In the aftermath of the 2008 economic collapse, workers lost their pensions, and the company does not match workers’ contributions to their 401(k) retirement plans. They also are raising safety concerns and are opposed to the company riding roughshod over seniority rights.
Some 40 percent of the workforce have been hired in the past three years, and production has increased dramatically. But the company is refusing to consider the demands of the workers and has threatened to shift production to its three other non-union facilities—two in Dalton, Georgia, and one in Palmer, Tennessee. No new talks have been scheduled.
Quebec ferry workers strike
Some 150 ferry workers in the province of Quebec are on strike this week after working without a contract since March of this year.
The workers are represented by the Syndicat des Métallos whose leadership has indicated that they are prepared for a protracted strike if necessary. Earnings for workers have been reduced since the last contract expired, and union negotiators say they want to see a wage increase to replace the previous bonus system, which did not count toward their pension plan.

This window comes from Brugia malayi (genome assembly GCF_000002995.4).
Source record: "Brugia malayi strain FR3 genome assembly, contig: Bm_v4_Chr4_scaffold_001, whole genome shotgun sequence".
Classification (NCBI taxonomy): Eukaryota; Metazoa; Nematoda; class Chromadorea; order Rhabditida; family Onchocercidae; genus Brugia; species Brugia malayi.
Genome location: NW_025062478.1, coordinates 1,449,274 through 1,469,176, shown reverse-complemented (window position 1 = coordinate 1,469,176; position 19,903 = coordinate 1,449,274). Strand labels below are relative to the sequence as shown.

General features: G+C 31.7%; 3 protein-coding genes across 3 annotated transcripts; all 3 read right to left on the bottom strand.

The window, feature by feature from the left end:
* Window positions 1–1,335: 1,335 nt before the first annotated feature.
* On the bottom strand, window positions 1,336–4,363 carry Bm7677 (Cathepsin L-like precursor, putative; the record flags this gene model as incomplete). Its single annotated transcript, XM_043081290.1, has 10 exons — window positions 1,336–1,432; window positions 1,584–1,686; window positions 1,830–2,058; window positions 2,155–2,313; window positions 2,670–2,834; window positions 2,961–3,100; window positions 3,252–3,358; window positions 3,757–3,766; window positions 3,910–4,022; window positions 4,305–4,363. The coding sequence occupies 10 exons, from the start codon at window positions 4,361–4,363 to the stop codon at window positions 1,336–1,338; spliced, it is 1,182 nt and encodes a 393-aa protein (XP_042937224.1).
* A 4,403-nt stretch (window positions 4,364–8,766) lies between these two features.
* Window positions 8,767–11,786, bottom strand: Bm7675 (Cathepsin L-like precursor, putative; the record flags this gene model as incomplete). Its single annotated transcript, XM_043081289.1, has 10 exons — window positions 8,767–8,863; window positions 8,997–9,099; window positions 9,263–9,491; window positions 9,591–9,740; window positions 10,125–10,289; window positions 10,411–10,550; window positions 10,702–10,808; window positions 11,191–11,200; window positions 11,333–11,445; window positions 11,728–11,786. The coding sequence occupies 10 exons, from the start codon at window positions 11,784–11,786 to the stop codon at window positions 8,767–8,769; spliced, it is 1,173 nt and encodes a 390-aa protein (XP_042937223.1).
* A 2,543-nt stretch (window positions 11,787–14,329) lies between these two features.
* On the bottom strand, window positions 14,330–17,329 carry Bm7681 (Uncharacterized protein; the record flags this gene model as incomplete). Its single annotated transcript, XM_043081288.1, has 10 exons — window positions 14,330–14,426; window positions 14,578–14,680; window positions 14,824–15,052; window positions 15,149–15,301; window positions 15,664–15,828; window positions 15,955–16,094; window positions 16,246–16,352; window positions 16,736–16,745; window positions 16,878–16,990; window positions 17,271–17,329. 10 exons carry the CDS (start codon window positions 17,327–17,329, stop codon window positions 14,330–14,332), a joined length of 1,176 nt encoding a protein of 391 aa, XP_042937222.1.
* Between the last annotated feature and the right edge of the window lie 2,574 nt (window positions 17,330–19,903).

Workers affected include mechanics and navigation technicians who are legally required for ferry operation, but the provincial government has indicated it will attempt to maintain some service on the five affected lines under provisions of the essential services act.
Ontario school support workers take job action
Educational support workers across the province of Ontario are being called out on limited strike action even as elementary schoolteachers returned to the bargaining table after their own series of job actions.
Workers affected are represented by the Ontario Secondary School Teachers’ Federation (OSSTF) at both the elementary and secondary school levels. While the union is calling this a strike action, it only includes the withdrawal of some administrative and monitoring services.
These actions are part of an ongoing campaign against the “austerity agenda” of the provincial Liberal government that would see increases to class sizes and workloads for teachers and support staff in a new contract.